Essentially, the original shoes were just ballet shoes.  These shoes, however, were not used to go up en pointe without the aid of wires used in “The Flying Machine” (Minden).  The initial pointe shoe design, made for use without aid, is not far from today’s design.  Marie Taglioni’s shoes were made of soft satin and had a leather sole.  They also had darning on the sides and bottom, but not the tip, where dancing was done (Minden).  These shoes were very similar to what dancers wear today, but did not provide as much support. The next shoes were made with satin, leather, paper, and glue (Minden).  These shoes added a lot more support than Taglioni’s shoes. These are almost the exact same as what dancers wear today.  Despite what some may think, there is no wood used in pointe shoes still to date.  Paper mache is used and forms to the dancer’s foot better over time.  Paper mache does wear out, and goes quicker when sweating.  After around 10 hours of use, dancers must get new shoes.  It is also common for dancers today to put pre made pads or formed pockets of lambs’ wool around their toes to provide more support.  This also decreases the chance of blisters if used correctly.  Fewer blisters equates to a longer career dancing.  Improvements to pointe shoes allowed dancers to do more en pointe, which expanded the art as a whole.  At the end of the 20th century, the technique had evolved a lot, and was much more demanding.  However, dancers would not be able to perform their 20th century steps in 19th century shoes (Minden).  Pointe shoes haven’t changed much over the years, but the few changes were very important to the evolution of the technique.
Pointe first became popular in Italy and they enabled it to grow a lot.  Marie Taglioni, who worked very hard on developing pointe technique as well as shoes, was Italian (Minden). This gave Italy a step up on all the other countries.  Italians also had access to better shoes than Russians (Minden).  Better shoes meant they could do more leaps and turns en pointe.  The Italians also had a secret: spotting (Minden). Spotting is the act of focusing on one thing as the dancer turns and continually whipping their head around to find it each time they rotate.   Spotting made turning in general easier- when you spot you don’t get as dizzy.  Spotting is especially helpful on pointe.  With the combined help of their stronger shoes and their spotting, they could do 6 turns instead of just 3!  Italy was able to fully take on pointe work.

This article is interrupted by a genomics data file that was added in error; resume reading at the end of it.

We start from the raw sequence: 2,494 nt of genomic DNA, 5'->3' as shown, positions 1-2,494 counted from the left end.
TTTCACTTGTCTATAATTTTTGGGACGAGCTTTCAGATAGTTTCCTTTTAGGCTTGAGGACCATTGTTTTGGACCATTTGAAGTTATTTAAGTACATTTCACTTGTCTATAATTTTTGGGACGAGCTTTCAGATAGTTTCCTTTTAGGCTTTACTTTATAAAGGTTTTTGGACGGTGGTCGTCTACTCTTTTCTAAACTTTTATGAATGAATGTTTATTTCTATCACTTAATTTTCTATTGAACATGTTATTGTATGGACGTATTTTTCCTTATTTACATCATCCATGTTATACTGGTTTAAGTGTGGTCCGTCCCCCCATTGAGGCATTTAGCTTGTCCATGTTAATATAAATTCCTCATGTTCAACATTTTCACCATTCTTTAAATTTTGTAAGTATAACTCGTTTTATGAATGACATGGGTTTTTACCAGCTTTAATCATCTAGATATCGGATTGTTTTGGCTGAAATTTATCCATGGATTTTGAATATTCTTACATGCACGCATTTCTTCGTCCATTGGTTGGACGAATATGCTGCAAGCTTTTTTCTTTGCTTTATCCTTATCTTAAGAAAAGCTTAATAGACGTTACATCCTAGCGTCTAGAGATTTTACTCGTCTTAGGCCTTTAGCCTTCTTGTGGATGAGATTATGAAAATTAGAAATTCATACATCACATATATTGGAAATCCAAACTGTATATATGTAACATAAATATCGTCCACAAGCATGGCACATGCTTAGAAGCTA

With the expansion of pointe technique, dancers have been able to lessen the likelihood of traumatic injuries caused by pointe.  When dancers first started dancing en pointe, they were not all the way on their box, the flat part on the tip of the pointe shoe, and their hips were not directly below their shoulders (Minden).  Not having their body in line as well as not being over the box can result in many injuries ("Pointe Technique").  Today, proper technique is for dancers to stand with their shoulders and hips in line and be all the way over their box.  Friction, created by the pressure of the dancer’s weight along with the movement of their toes in the shoes can lead to chaffing and blistering ("Pointe Technique").  With the pads now commonly used in shoes, fewer blisters occur.  Since dancers are dancing on their toes, which aren’t meant to hold up their whole body weight, some injuries will always be possible.  The development of better shoes, as well as better technique has helped to and will continue to make injuries less common.
            Pointe shoes haven’t changed much, but pointe work definitely has.  The technique of pointe is still being expanded today.  People are still amazed when they see proper pointe work.  From a stunt, to an unbelievable dance move, to what is now a style of dance that’s still expanding, pointe work has developed greatly over the years.
Works Cited
Homans, Jennifer. Apollo's Angels A History of Ballet. First Edition. Random House, 2010. 138. Print.
Minden, Eliza. "History of Pointe Shoes & Technique."Gaynor Minden . Gaynor Minden, n.d. Web. 5 Mar 2013. <dancer.com/hist.php>.
"Pointe Technique." Wikipedia. N.p.. Web. 20 Mar 2013. <http://en.wikipedia.org/wiki/En_pointe


  1. I love pointe. I wanted to work my way up to it so bad but life happened and eventually I stopped dancing. I miss it everyday!

  2. Awww. I'm sorry to hear that! Hopefully you can take class later in life too! There are lots of people in their 20s and 30s that take class at the studio. Have a lovely Wednesday!

  3. That is awesome that you faced your fears and did pointe!!!